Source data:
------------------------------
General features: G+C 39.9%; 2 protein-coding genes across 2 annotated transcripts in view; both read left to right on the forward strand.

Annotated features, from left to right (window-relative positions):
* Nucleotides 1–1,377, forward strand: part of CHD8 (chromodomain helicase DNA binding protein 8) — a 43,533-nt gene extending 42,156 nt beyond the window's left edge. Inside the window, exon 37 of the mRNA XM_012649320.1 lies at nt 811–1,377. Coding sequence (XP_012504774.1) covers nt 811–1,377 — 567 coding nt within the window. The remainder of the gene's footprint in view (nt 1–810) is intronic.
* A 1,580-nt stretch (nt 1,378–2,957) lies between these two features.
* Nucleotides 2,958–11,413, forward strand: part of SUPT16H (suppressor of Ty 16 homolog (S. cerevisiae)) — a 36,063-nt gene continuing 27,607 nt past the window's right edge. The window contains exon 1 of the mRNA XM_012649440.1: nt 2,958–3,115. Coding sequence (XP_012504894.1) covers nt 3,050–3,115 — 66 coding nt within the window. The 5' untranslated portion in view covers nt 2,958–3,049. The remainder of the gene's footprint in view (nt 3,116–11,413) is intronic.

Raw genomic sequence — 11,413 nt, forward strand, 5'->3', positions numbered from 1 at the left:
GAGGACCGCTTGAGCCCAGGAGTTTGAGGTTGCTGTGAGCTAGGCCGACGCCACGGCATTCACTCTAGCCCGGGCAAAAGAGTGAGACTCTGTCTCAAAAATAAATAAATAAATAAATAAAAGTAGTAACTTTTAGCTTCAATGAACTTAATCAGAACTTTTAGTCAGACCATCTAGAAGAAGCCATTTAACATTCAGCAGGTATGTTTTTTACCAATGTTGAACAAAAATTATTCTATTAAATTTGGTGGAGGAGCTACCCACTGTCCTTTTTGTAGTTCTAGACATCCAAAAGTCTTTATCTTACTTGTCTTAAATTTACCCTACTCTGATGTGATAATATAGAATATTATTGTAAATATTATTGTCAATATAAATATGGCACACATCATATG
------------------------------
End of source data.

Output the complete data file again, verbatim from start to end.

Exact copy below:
General features: G+C 39.9%; 2 protein-coding genes across 2 annotated transcripts in view; both read left to right on the forward strand.

Annotated features, from left to right (window-relative positions):
* Nucleotides 1–1,377, forward strand: part of CHD8 (chromodomain helicase DNA binding protein 8) — a 43,533-nt gene extending 42,156 nt beyond the window's left edge. Inside the window, exon 37 of the mRNA XM_012649320.1 lies at nt 811–1,377. Coding sequence (XP_012504774.1) covers nt 811–1,377 — 567 coding nt within the window. The remainder of the gene's footprint in view (nt 1–810) is intronic.
* A 1,580-nt stretch (nt 1,378–2,957) lies between these two features.
* Nucleotides 2,958–11,413, forward strand: part of SUPT16H (suppressor of Ty 16 homolog (S. cerevisiae)) — a 36,063-nt gene continuing 27,607 nt past the window's right edge. The window contains exon 1 of the mRNA XM_012649440.1: nt 2,958–3,115. Coding sequence (XP_012504894.1) covers nt 3,050–3,115 — 66 coding nt within the window. The 5' untranslated portion in view covers nt 2,958–3,049. The remainder of the gene's footprint in view (nt 3,116–11,413) is intronic.

Raw genomic sequence — 11,413 nt, forward strand, 5'->3', positions numbered from 1 at the left:
GAGGACCGCTTGAGCCCAGGAGTTTGAGGTTGCTGTGAGCTAGGCCGACGCCACGGCATTCACTCTAGCCCGGGCAAAAGAGTGAGACTCTGTCTCAAAAATAAATAAATAAATAAATAAAAGTAGTAACTTTTAGCTTCAATGAACTTAATCAGAACTTTTAGTCAGACCATCTAGAAGAAGCCATTTAACATTCAGCAGGTATGTTTTTTACCAATGTTGAACAAAAATTATTCTATTAAATTTGGTGGAGGAGCTACCCACTGTCCTTTTTGTAGTTCTAGACATCCAAAAGTCTTTATCTTACTTGTCTTAAATTTACCCTACTCTGATGTGATAATATAGAATATTATTGTAAATATTATTGTCAATATAAATATGGCACACATCATATG